#MusicMatters is back after a little over a year of no activity. Apologies for the long hiatus. I’m glad to be back with the podcast and I worked on the audio quality – set up a mini studio just for #MusicMatters so be rest assured that the coming weeks will be musically charged.
In this episode, I basically try to get my groove back by sitting behind the console to serve some music.
The podcast primarily explores the Ghana/Nigeria connection and controversy when it comes to music. I felt I needed to tackle this subject following Mr Eazi’s tweet and the reacction it received on twitter.
He tweeted that “Ghana’s influence on present day “Naija Sound” cannot be over emphasized!!!”
He’s been taken to the cleaners by some Nigerians on social media, with some threatening to boycott his music and concerts.
Some Ghanaians waded into the issue and claimed Highlife as originally Ghanaian and so on.
I need to make some things clear. Highlife is West African, powered by Ghana and Nigerian but with origins from Ghana.
Yes, I said it!
Though the term Highlife gained prominence in the 1920s, the music form had existed way before that in Ghana with groups like the Cape Coast Sugar Babes and others doing amazing stuff musically then.
In his book titled Highlife Time, Prof. John Collins writes:
This Ghanaian trans-cultural popular music developed during the 19th and early 20th century as a blend of three elements: the indigenous African, the European and the New World music of the Black Diaspora. As the imported influences first came to West Africa via European and American ships, early popular music styles grew up in the coastal areas, before moving island. Although the term ‘highlife’ was not coined until the 1920’s it existed well before then under various names and its creation took place within three musical contexts: music coastal military-fort brass bands, the music of seamen and fishermen, and the local dance orchestras of the western-educated and christianised African elites of port towns such as Accra, Cape Coast and Winneba. Let us look at each of these contexts in turn.
The first was the local ‘adaha’ brass-band music that appeared on the Fanti coast in the 1880’s, triggered by the regimental bands of six thousand West Indians soldiers who were stationed at Cape Coast and El Mina Castle by the British colonialists. Adaha music subsequently spread like wildfire throughout southern Ghana. And for those small towns and villages that could not afford expensive brass instruments, a ‘poor-man’s’ drum-and-voice version called konkoma (or konkomba) developed in the 1930’s that spread as far eastwards as Nigeria.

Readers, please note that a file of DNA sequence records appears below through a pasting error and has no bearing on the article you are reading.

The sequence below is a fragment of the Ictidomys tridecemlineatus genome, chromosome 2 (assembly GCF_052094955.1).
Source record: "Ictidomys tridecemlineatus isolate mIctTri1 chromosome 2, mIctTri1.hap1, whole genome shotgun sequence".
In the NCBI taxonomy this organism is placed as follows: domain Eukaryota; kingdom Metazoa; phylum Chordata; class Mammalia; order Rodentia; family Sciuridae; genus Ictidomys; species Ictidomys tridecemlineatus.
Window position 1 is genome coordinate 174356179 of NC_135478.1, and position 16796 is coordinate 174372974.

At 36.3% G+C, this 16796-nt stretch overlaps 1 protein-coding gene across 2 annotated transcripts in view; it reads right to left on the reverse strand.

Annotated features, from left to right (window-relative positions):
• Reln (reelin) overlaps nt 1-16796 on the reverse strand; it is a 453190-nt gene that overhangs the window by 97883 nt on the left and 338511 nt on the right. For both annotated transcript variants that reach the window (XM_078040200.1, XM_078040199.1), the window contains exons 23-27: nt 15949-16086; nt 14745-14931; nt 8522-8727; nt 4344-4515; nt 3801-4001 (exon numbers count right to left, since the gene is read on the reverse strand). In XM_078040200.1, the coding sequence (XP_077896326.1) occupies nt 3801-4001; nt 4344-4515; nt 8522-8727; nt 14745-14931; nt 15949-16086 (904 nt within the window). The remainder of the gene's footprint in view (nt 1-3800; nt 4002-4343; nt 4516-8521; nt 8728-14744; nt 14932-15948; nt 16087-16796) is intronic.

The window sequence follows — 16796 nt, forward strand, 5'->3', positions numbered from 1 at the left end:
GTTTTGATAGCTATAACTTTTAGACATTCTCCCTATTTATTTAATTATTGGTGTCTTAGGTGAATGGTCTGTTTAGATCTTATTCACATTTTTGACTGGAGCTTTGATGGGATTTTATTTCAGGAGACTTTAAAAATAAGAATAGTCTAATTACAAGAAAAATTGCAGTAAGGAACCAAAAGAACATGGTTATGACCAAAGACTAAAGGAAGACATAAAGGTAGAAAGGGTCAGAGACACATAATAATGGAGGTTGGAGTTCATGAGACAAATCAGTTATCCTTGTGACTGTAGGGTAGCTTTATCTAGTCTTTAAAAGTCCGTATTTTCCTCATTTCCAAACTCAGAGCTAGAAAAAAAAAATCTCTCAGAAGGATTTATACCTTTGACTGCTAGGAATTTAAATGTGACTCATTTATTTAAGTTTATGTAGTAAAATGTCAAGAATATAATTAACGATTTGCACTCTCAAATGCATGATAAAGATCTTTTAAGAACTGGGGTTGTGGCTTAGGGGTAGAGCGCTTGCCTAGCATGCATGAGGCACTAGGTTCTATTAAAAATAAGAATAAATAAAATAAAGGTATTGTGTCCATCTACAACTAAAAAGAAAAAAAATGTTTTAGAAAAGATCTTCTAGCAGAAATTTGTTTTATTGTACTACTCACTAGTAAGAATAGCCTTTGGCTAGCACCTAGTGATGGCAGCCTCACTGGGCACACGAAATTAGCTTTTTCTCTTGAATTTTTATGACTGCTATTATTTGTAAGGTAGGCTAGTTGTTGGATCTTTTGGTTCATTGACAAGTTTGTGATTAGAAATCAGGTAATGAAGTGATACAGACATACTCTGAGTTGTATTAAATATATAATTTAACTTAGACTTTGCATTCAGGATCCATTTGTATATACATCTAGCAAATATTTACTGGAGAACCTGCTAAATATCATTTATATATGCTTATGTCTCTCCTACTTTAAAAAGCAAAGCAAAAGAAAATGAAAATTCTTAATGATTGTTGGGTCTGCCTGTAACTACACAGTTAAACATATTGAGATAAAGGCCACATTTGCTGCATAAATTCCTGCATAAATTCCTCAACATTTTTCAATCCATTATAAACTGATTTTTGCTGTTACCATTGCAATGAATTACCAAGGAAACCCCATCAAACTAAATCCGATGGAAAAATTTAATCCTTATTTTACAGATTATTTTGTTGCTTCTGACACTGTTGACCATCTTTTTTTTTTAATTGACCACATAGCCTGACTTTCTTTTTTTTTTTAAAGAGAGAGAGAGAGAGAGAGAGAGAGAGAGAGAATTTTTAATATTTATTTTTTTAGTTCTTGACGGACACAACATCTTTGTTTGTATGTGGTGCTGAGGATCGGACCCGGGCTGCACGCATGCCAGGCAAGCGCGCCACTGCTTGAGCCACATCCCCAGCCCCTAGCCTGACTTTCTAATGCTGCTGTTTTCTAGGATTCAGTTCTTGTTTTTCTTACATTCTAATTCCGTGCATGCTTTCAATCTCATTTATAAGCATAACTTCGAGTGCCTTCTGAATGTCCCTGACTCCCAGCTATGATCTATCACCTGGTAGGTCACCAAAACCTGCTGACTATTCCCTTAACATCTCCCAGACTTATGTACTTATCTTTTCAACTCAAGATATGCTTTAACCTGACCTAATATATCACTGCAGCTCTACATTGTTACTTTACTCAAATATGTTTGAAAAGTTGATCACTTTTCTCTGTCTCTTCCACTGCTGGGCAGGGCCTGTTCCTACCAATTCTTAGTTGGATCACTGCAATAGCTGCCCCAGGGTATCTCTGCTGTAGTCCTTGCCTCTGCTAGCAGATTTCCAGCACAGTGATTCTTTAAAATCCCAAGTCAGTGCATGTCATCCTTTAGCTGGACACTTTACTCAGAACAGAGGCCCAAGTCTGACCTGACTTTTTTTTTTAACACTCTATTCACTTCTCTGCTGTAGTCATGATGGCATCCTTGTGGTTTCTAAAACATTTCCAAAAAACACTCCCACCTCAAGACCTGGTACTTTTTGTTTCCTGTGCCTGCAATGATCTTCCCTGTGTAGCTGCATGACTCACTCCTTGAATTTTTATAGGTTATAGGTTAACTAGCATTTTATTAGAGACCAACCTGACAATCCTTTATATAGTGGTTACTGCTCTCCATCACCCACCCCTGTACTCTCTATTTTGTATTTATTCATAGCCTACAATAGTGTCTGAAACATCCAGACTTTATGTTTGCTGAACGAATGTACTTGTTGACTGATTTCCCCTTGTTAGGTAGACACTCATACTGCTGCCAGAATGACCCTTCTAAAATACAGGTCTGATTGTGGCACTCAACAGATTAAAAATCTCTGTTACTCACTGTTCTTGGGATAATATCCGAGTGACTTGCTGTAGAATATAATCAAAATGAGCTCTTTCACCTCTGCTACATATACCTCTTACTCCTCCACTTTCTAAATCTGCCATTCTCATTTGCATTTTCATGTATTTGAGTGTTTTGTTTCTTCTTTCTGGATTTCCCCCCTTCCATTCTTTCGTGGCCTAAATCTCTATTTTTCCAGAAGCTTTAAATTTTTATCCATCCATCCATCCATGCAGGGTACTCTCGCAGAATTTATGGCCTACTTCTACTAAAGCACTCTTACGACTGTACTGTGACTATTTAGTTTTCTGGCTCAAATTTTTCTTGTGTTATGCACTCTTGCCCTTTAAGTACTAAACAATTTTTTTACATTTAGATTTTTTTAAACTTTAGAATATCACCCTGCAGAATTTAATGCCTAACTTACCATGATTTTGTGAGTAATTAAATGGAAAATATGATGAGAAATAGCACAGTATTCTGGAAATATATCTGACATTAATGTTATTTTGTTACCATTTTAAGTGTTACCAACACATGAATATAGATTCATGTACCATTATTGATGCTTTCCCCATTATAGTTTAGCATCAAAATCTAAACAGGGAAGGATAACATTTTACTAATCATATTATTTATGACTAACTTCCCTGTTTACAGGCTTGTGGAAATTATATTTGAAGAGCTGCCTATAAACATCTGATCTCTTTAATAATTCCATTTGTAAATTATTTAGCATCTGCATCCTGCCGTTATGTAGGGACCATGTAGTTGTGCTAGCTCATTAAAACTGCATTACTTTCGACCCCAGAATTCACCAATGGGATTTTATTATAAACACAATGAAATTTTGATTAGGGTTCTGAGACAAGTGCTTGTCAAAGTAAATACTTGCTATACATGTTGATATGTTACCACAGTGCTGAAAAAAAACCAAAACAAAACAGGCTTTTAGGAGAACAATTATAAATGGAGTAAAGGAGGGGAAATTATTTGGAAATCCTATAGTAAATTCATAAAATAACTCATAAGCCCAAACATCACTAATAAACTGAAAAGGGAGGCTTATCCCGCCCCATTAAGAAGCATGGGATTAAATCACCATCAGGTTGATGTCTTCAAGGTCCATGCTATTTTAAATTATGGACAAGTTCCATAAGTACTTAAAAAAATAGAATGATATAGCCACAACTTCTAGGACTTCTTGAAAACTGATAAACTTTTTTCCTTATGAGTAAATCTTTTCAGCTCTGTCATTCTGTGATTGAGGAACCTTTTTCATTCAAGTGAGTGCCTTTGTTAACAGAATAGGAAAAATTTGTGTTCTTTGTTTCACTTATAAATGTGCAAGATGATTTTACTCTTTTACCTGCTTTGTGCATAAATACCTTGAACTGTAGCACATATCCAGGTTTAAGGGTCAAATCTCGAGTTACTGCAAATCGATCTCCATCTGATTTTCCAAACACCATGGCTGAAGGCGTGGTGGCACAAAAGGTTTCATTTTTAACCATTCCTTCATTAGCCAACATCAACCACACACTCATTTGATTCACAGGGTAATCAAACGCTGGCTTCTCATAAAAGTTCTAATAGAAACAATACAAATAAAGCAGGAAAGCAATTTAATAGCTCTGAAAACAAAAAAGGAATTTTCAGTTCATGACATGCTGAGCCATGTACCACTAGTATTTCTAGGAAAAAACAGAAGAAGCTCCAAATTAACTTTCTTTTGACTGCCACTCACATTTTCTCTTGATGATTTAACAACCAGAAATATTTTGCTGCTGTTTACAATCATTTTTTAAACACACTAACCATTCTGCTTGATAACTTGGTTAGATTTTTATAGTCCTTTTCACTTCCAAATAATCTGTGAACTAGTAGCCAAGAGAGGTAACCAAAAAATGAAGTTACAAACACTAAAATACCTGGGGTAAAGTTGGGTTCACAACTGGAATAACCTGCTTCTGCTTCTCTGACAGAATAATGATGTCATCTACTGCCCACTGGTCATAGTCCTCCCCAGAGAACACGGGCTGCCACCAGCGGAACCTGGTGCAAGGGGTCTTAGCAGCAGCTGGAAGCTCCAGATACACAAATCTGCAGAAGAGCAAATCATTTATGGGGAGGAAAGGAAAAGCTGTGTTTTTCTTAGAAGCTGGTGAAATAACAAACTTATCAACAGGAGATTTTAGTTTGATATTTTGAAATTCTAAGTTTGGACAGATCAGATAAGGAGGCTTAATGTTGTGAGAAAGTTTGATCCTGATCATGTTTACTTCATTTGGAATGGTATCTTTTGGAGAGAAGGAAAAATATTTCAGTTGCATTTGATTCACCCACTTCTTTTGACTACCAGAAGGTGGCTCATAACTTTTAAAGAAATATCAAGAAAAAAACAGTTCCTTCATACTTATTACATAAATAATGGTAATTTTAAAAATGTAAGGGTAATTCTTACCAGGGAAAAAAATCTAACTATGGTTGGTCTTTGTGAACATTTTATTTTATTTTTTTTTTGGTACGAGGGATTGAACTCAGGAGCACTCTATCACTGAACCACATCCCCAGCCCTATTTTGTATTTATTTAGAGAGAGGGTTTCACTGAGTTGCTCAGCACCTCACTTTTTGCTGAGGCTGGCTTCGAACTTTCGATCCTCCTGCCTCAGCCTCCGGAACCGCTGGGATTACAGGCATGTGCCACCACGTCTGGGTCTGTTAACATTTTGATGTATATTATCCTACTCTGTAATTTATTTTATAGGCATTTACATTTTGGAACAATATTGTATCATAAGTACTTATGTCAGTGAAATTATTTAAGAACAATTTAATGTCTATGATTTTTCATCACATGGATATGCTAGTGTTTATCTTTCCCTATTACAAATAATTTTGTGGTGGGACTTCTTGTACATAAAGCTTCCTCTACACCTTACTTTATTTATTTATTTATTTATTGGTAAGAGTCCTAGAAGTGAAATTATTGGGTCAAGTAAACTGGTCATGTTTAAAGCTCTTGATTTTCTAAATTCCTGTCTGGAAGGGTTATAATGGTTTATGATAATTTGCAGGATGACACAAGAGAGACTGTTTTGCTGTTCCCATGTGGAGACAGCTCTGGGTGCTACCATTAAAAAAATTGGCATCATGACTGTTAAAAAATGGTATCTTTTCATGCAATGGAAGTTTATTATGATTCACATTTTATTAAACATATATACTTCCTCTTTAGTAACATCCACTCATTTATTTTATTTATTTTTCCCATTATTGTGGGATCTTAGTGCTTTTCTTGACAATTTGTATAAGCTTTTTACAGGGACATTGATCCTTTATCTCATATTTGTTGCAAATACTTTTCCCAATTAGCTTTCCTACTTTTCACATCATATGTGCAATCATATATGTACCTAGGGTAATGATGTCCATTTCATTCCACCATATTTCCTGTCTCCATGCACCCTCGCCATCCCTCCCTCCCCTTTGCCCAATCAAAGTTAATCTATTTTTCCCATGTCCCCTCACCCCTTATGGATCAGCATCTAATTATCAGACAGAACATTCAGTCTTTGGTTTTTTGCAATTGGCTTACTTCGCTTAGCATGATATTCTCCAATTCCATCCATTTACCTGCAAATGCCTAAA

Fela Kuti, one of Nigeria’s most revered music legends, an African music colossus, studied in Ghana. Hugh Masakela, the South African music legend, did same.
Fela acquired his African-style percussion while studying in Ghana. Afrobeat was born as a result.
Though Ghana is the origin of the sweet sound of Highlife, Nigerian musicians have contributed immensely in its transformation.
King Sunny Ade of Nigeria and others have played key roles in the evolution of the sound of Highlife and the training of many legends including Ghanaians.
In recent times, Ghanaian musicians have worked with their Nigerian counterparts to create new material that has consolidated West Africa as the home of the new sound of Africa.
Reggie Rockstone worked with 2 Face and Beenie Man about a decade ago. Tic Tac in his bid to go beyond the borders of Ghana worked with Toy Tetuila. R2Bees, Obour, Okyeame Kwame, Stonebwoy and a whole lot of GH acts have worked with the likes of Wande Coal, Shanti, Timaya, Patoranking etc.